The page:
Data collection was completed either at the Institute of Industrial Medicine of the SoonChunHyang University in Chonan or at the study plants, using previously reported methods (Schwartz et al. 2001; Weaver et al. 2003). Data and biologic specimens collected included a standardized questionnaire on demographics, medical history, and occupational history; blood pressure measured with a Hawksley random zero sphygmomanometer (Lee et al. 2001); height and weight measurement; a blood specimen [for blood lead, blood urea nitrogen (BUN), serum creatinine, and uric acid]; a spot urine sample [for N-acetyl-?-D-glucosaminidase (NAG), retinol-binding protein (RBP), and creatinine]; and tibia lead concentration. A 4-hr urine collection after oral administration of 10 mg/kg dimercaptosuccinic acid (DMSA) was also obtained to measure DMSA chelatable lead and creatinine clearance (787 participants completed this collection).

Laboratory methods.

The lead biomarkers and renal outcomes were measured using previously reported assays (Schwartz et al. 2001; Weaver et al. 2003). In brief, blood lead was measured (Fernandez 1975) with an Hitachi 8100 Zeeman background-corrected atomic absorption spectrophotometer (Hitachi Ltd. Instruments, Tokyo, Japan) at the Institute of Industrial Medicine, a certified reference laboratory for lead in South Korea. Tibia lead was assessed via a 30-min measurement of the left mid-tibia diaphysis using 109Cd in a back-scatter geometry to fluoresce the K-shell X rays of lead. The lead X rays were recorded with a radiation detector and then quantified and compared with calibration data to estimate the concentration of lead in bone (Todd and Chettle 1994; Todd and McNeill 1993). The emitted K-shell X rays were attenuated as they passed through bone and overlying tissues. The lead X rays were therefore normalized to the amount of elastic scattering from the bone itself to yield a measurement accuracy that is independent of the distance between the radiation source and the subject, subject positioning, small subject movements, overlying tissue thickness, and bone size, shape, geometry, and density (Todd 2000a, 2000b; Todd and Chettle 1994; Todd and McNeill 1993). All point estimates, including negative values, were retained in the statistical analyses in order to minimize bias and to avoid censoring of data (Kim et al. 1995). Urine lead levels in the 4-hr collection were measured at the Wadsworth Center of the New York State Department of Health (Albany, NY, USA) by electrothermal atomic absorption spectrometry with Zeeman background correction (model 4100ZL; Perkin Elmer, Norwalk, CT, USA) (Parsons and Slavin 1999). BUN, serum creatinine, and uric acid were measured via an automatic chemical analyzer (model TBA 40FR Biochemical Analyzer; Toshiba, Tokyo, Japan). Urine creatinine was measured in spot samples (for adjustment of NAG and RBP) and in the 4-hr sample after DMSA (for determination of measured creatinine clearance and adjustment of DMSA-chelatable lead levels), using a modification of the Sigma kit (Sigma Chemical Company, St. Louis, MO, USA) assay (Weaver et al. 2000). Measured creatinine clearance was defined as [(urinary creatinine in milligrams per deciliter ? urine volume in milliliters) ? serum creatinine in milligrams per deciliter] ? collection time in minutes. Calculated creatinine clearance was obtained from the Cockcroft-Gault equation (Cockcroft and Gault 1976). NAG activity (expressed in micromoles of substrate converted per hour) was measured using the PPR NAG test kit (PPR Diagnostics, Ltd., London, UK), and RBP was measured using a modification of the method of Topping et al. (1986). As previously reported by Weaver et al. (2003), the mean between-day coefficient of variation (CV) for 138 random NAG samples assayed in duplicate was 6.0%; the CV for RBP was 7.4% (75 samples assayed in duplicate).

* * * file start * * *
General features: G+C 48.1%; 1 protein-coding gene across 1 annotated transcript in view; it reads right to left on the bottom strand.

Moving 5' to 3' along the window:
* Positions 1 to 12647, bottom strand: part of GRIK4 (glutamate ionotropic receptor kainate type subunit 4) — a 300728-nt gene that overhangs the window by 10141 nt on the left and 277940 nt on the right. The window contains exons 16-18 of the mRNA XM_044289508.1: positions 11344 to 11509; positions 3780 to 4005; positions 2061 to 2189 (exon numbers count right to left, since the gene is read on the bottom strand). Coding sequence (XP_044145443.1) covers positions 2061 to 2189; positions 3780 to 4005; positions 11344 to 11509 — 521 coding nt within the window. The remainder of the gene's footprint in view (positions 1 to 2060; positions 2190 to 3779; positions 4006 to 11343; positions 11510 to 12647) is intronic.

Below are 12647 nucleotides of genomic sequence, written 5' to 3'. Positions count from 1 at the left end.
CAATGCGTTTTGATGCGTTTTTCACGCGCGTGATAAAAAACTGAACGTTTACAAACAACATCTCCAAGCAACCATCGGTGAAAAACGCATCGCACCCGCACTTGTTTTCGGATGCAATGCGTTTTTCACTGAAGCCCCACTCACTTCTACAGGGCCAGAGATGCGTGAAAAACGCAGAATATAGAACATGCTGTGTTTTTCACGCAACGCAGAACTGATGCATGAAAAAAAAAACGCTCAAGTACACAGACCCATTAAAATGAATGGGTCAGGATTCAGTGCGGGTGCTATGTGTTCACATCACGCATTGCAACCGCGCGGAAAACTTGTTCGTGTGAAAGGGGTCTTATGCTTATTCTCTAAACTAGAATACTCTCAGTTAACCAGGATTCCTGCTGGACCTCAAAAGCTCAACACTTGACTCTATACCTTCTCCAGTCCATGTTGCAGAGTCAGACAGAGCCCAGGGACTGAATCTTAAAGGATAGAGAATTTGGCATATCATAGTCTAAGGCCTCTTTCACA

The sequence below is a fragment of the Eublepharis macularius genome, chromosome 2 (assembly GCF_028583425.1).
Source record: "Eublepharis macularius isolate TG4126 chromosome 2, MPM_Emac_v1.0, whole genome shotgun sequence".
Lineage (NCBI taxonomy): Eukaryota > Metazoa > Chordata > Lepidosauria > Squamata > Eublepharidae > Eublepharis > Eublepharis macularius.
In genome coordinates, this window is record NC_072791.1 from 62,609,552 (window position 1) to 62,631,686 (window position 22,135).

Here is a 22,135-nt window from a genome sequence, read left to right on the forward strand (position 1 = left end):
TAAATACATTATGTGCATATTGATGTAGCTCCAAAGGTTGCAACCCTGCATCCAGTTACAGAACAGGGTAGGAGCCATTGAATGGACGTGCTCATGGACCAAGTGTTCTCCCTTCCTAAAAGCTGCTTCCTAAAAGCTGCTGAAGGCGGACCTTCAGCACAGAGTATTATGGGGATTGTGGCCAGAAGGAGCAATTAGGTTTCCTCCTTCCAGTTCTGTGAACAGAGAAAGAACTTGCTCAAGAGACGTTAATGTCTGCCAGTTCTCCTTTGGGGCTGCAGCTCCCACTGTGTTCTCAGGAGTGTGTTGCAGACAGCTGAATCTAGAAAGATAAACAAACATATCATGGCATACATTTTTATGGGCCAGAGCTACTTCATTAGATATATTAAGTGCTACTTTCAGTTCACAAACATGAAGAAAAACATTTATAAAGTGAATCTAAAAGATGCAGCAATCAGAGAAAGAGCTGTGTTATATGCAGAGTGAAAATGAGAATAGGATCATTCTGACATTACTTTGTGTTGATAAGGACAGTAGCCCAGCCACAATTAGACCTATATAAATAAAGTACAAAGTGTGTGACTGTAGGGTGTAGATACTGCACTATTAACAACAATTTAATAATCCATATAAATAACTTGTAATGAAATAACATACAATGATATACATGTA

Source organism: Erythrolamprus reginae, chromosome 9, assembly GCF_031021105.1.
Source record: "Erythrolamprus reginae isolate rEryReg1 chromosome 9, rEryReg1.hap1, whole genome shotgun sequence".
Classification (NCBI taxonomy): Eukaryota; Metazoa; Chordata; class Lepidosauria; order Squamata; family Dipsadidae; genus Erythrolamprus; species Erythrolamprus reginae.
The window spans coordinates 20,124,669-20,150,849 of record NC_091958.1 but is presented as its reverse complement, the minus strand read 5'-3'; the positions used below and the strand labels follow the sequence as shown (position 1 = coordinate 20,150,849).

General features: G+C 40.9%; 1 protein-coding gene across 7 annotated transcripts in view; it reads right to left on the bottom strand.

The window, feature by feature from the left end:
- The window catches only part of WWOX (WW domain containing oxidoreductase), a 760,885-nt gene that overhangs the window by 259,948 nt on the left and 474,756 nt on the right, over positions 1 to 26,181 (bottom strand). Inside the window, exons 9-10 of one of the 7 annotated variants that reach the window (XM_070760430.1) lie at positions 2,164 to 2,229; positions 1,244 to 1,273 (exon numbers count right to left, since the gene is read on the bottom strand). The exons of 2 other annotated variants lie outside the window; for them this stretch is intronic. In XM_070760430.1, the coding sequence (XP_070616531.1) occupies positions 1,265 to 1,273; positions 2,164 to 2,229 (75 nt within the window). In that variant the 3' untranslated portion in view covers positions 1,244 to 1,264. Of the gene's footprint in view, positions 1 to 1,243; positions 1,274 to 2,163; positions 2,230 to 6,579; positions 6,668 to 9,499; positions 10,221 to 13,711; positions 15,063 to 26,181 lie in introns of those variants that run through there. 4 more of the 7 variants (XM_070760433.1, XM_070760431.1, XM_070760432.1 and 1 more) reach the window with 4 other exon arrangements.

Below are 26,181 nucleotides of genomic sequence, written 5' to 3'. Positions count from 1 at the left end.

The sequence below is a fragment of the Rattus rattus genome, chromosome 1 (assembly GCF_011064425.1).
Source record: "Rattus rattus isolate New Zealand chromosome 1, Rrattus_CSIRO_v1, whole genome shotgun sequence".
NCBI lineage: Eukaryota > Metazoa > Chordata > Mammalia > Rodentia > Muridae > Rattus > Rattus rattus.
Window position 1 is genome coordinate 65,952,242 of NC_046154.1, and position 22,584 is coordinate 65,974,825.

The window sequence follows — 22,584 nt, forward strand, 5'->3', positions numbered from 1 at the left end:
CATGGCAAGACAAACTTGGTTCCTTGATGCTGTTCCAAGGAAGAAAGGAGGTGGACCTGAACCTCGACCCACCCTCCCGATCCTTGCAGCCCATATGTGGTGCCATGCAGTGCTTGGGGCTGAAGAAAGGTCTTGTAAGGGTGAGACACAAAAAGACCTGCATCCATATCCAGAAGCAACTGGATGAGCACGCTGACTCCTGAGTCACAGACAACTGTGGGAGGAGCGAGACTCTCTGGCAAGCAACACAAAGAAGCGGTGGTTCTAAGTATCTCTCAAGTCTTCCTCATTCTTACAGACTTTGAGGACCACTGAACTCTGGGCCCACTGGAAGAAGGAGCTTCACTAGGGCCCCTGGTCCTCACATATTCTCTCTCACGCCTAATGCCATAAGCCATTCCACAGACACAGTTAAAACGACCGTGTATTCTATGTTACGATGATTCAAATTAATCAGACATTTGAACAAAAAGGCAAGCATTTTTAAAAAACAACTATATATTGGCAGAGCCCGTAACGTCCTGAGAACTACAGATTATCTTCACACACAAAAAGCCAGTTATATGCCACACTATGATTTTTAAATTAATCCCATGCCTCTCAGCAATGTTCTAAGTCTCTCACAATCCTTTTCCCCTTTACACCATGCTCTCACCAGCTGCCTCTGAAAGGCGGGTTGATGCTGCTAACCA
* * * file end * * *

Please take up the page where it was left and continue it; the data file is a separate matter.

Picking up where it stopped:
Statistical analysis.

The overall goal of our analysis was to develop models that would allow hypotheses to be generated regarding causal pathways involving lead, uric acid, blood pressure, and renal function. As shown in Figure 1, these variables are biologically interrelated. As a result, adjustment for covariates presents unique challenges. Adjustment for renal function and blood pressure likely results in overcontrol when associations between lead measures and uric acid are being evaluated. This is because renal dysfunction and elevated blood pressure are risk factors for increased uric acid (Wortmann and Kelley 2001), and both can be caused or exacerbated by lead dose; thus, they may be in the causal pathway between lead and uric acid. On the other hand, because non-lead-related factors contribute to both renal dysfunction and elevated blood pressure, lack of adjustment for these variables in such models likely results in residual confounding. The interrelatedness of these variables, as it relates to the potential for confounding versus causality, has been extensively discussed in the literature pertaining to uric acid as a risk factor for adverse cardiac, vascular, and renal outcomes (Johnson et al. 2003). Therefore, we have presented our data both with and without additional adjustment.